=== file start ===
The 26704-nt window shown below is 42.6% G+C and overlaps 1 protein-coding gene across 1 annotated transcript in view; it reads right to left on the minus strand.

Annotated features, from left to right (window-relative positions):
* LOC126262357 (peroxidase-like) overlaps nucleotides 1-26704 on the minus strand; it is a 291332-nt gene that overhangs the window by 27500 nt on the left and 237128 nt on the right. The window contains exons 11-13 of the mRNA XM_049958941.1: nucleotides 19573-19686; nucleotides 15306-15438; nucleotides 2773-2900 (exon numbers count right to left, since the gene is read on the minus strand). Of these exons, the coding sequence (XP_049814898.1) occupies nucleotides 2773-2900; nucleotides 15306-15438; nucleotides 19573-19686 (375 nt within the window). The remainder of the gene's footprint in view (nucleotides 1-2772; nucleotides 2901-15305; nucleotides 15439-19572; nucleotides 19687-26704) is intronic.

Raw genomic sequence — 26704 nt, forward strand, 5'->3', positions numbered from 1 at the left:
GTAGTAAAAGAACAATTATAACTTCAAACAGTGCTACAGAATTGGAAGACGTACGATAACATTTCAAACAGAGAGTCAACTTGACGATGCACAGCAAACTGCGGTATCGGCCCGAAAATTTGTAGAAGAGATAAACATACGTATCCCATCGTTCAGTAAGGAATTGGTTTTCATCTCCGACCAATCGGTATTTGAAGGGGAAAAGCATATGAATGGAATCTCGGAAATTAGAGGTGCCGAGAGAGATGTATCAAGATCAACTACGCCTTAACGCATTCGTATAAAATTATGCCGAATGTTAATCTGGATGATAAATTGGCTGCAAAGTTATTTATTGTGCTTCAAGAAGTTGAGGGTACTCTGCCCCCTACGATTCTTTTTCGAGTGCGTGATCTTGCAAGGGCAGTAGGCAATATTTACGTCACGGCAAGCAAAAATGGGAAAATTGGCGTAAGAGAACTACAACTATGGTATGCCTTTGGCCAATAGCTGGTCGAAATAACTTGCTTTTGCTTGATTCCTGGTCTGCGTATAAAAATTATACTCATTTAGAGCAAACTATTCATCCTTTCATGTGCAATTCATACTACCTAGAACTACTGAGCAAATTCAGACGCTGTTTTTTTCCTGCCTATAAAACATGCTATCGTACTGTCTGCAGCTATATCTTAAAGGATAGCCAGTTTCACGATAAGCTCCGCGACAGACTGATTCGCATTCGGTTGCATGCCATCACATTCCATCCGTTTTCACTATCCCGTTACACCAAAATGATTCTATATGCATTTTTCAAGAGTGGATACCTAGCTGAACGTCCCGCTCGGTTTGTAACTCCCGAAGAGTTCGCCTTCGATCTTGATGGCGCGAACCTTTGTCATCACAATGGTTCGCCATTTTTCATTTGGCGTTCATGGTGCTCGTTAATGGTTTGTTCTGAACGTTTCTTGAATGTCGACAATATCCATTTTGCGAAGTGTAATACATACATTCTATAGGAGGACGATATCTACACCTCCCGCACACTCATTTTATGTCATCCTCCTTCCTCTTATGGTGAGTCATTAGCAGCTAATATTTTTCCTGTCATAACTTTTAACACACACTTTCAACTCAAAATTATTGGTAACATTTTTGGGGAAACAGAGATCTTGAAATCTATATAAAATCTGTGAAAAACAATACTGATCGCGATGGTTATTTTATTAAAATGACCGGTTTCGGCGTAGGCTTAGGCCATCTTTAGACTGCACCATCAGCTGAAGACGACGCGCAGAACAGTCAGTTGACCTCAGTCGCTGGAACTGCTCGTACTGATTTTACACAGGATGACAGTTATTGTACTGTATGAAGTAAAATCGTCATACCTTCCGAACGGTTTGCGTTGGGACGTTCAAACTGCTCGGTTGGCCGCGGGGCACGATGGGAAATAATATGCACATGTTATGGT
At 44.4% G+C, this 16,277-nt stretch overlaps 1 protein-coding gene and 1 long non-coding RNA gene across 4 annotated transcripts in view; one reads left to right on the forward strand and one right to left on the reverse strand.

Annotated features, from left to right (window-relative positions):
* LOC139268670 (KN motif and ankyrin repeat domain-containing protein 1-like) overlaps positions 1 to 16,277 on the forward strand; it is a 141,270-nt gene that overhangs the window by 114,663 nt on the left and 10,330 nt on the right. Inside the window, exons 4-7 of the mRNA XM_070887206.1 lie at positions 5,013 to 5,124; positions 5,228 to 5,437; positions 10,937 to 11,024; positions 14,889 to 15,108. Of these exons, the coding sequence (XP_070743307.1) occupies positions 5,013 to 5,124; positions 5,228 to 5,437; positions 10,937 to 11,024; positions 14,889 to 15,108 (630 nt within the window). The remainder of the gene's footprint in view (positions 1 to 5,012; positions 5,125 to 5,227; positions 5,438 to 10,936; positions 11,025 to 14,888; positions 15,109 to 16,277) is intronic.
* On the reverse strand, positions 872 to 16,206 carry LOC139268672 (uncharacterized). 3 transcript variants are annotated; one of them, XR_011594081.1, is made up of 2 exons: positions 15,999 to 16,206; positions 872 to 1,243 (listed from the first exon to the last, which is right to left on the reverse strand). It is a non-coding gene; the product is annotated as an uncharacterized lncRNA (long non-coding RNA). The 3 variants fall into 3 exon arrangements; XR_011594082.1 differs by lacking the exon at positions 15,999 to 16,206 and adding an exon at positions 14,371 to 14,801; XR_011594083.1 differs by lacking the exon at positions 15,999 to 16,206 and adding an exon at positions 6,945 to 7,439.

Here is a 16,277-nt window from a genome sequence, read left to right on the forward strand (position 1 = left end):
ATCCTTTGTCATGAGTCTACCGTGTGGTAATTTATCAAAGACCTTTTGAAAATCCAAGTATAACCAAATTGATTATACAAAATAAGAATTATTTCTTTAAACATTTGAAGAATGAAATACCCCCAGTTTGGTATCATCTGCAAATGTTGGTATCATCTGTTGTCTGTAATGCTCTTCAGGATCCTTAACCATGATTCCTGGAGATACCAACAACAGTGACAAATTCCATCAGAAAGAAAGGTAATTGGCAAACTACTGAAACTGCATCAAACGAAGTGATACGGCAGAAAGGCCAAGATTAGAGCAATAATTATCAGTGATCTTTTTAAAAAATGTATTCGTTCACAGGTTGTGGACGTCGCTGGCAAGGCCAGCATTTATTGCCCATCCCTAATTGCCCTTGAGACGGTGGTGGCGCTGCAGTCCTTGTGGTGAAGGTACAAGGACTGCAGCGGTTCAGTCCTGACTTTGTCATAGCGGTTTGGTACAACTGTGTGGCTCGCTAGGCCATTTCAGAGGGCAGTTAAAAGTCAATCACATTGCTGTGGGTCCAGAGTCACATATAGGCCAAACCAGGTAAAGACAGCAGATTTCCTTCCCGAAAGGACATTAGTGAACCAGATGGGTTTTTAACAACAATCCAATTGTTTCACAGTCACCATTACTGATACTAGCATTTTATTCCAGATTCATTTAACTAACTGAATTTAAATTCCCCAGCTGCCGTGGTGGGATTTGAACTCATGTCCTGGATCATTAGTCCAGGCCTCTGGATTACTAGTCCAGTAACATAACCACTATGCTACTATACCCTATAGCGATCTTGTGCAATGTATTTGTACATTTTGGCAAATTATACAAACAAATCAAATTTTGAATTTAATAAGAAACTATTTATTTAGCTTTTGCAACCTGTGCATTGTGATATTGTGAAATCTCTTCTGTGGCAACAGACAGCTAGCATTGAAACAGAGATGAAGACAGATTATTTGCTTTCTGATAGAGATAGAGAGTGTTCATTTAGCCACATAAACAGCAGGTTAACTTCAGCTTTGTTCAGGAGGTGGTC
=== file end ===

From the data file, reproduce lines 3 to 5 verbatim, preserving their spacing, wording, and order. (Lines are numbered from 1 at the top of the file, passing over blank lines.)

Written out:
* LOC126262357 (peroxidase-like) overlaps nucleotides 1-26704 on the minus strand; it is a 291332-nt gene that overhangs the window by 27500 nt on the left and 237128 nt on the right. The window contains exons 11-13 of the mRNA XM_049958941.1: nucleotides 19573-19686; nucleotides 15306-15438; nucleotides 2773-2900 (exon numbers count right to left, since the gene is read on the minus strand). Of these exons, the coding sequence (XP_049814898.1) occupies nucleotides 2773-2900; nucleotides 15306-15438; nucleotides 19573-19686 (375 nt within the window). The remainder of the gene's footprint in view (nucleotides 1-2772; nucleotides 2901-15305; nucleotides 15439-19572; nucleotides 19687-26704) is intronic.

Raw genomic sequence — 26704 nt, forward strand, 5'->3', positions numbered from 1 at the left:
GTAGTAAAAGAACAATTATAACTTCAAACAGTGCTACAGAATTGGAAGACGTACGATAACATTTCAAACAGAGAGTCAACTTGACGATGCACAGCAAACTGCGGTATCGGCCCGAAAATTTGTAGAAGAGATAAACATACGTATCCCATCGTTCAGTAAGGAATTGGTTTTCATCTCCGACCAATCGGTATTTGAAGGGGAAAAGCATATGAATGGAATCTCGGAAATTAGAGGTGCCGAGAGAGATGTATCAAGATCAACTACGCCTTAACGCATTCGTATAAAATTATGCCGAATGTTAATCTGGATGATAAATTGGCTGCAAAGTTATTTATTGTGCTTCAAGAAGTTGAGGGTACTCTGCCCCCTACGATTCTTTTTCGAGTGCGTGATCTTGCAAGGGCAGTAGGCAATATTTACGTCACGGCAAGCAAAAATGGGAAAATTGGCGTAAGAGAACTACAACTATGGTATGCCTTTGGCCAATAGCTGGTCGAAATAACTTGCTTTTGCTTGATTCCTGGTCTGCGTATAAAAATTATACTCATTTAGAGCAAACTATTCATCCTTTCATGTGCAATTCATACTACCTAGAACTACTGAGCAAATTCAGACGCTGTTTTTTTCCTGCCTATAAAACATGCTATCGTACTGTCTGCAGCTATATCTTAAAGGATAGCCAGTTTCACGATAAGCTCCGCGACAGACTGATTCGCATTCGGTTGCATGCCATCACATTCCATCCGTTTTCACTATCCCGTTACACCAAAATGATTCTATATGCATTTTTCAAGAGTGGATACCTAGCTGAACGTCCCGCTCGGTTTGTAACTCCCGAAGAGTTCGCCTTCGATCTTGATGGCGCGAACCTTTGTCATCACAATGGTTCGCCATTTTTCATTTGGCGTTCATGGTGCTCGTTAATGGTTTGTTCTGAACGTTTCTTGAATGTCGACAATATCCATTTTGCGAAGTGTAATACATACATTCTATAGGAGGACGATATCTACACCTCCCGCACACTCATTTTATGTCATCCTCCTTCCTCTTATGGTGAGTCATTAGCAGCTAATATTTTTCCTGTCATAACTTTTAACACACACTTTCAACTCAAAATTATTGGTAACATTTTTGGGGAAACAGAGATCTTGAAATCTATATAAAATCTGTGAAAAACAATACTGATCGCGATGGTTATTTTATTAAAATGACCGGTTTCGGCGTAGGCTTAGGCCATCTTTAGACTGCACCATCAGCTGAAGACGACGCGCAGAACAGTCAGTTGACCTCAGTCGCTGGAACTGCTCGTACTGATTTTACACAGGATGACAGTTATTGTACTGTATGAAGTAAAATCGTCATACCTTCCGAACGGTTTGCGTTGGGACGTTCAAACTGCTCGGTTGGCCGCGGGGCACGATGGGAAATAATATGCACATGTTATGGT